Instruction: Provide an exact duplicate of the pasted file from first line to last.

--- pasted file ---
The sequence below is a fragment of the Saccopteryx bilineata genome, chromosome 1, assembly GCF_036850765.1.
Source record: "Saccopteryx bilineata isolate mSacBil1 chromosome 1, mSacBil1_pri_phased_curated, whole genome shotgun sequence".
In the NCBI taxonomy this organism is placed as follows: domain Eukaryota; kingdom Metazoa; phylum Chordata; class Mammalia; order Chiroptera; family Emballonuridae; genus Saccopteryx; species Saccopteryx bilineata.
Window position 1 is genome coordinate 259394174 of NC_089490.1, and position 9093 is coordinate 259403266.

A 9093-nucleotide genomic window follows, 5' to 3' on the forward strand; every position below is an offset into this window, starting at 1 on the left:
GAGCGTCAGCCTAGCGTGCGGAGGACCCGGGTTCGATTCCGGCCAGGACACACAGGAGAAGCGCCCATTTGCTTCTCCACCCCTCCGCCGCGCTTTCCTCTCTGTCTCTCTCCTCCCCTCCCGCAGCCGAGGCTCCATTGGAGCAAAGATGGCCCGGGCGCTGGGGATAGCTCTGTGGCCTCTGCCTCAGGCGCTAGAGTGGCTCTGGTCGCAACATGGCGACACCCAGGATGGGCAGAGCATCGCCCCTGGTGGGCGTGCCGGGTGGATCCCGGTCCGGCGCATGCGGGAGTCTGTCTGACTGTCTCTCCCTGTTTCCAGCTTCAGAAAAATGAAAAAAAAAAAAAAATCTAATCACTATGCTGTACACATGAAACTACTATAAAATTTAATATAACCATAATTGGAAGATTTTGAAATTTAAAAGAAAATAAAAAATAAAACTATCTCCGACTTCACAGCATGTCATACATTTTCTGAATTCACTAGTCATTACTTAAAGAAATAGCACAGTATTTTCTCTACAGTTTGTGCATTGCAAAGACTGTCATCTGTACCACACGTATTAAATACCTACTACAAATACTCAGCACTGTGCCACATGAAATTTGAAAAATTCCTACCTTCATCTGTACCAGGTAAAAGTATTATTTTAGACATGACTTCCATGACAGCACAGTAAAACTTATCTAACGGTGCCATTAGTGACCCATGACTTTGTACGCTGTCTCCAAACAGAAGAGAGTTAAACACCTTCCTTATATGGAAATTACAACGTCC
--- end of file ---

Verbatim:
The sequence below is a fragment of the Saccopteryx bilineata genome, chromosome 1, assembly GCF_036850765.1.
Source record: "Saccopteryx bilineata isolate mSacBil1 chromosome 1, mSacBil1_pri_phased_curated, whole genome shotgun sequence".
In the NCBI taxonomy this organism is placed as follows: domain Eukaryota; kingdom Metazoa; phylum Chordata; class Mammalia; order Chiroptera; family Emballonuridae; genus Saccopteryx; species Saccopteryx bilineata.
Window position 1 is genome coordinate 259394174 of NC_089490.1, and position 9093 is coordinate 259403266.

A 9093-nucleotide genomic window follows, 5' to 3' on the forward strand; every position below is an offset into this window, starting at 1 on the left:
GAGCGTCAGCCTAGCGTGCGGAGGACCCGGGTTCGATTCCGGCCAGGACACACAGGAGAAGCGCCCATTTGCTTCTCCACCCCTCCGCCGCGCTTTCCTCTCTGTCTCTCTCCTCCCCTCCCGCAGCCGAGGCTCCATTGGAGCAAAGATGGCCCGGGCGCTGGGGATAGCTCTGTGGCCTCTGCCTCAGGCGCTAGAGTGGCTCTGGTCGCAACATGGCGACACCCAGGATGGGCAGAGCATCGCCCCTGGTGGGCGTGCCGGGTGGATCCCGGTCCGGCGCATGCGGGAGTCTGTCTGACTGTCTCTCCCTGTTTCCAGCTTCAGAAAAATGAAAAAAAAAAAAAAATCTAATCACTATGCTGTACACATGAAACTACTATAAAATTTAATATAACCATAATTGGAAGATTTTGAAATTTAAAAGAAAATAAAAAATAAAACTATCTCCGACTTCACAGCATGTCATACATTTTCTGAATTCACTAGTCATTACTTAAAGAAATAGCACAGTATTTTCTCTACAGTTTGTGCATTGCAAAGACTGTCATCTGTACCACACGTATTAAATACCTACTACAAATACTCAGCACTGTGCCACATGAAATTTGAAAAATTCCTACCTTCATCTGTACCAGGTAAAAGTATTATTTTAGACATGACTTCCATGACAGCACAGTAAAACTTATCTAACGGTGCCATTAGTGACCCATGACTTTGTACGCTGTCTCCAAACAGAAGAGAGTTAAACACCTTCCTTATATGGAAATTACAACGTCC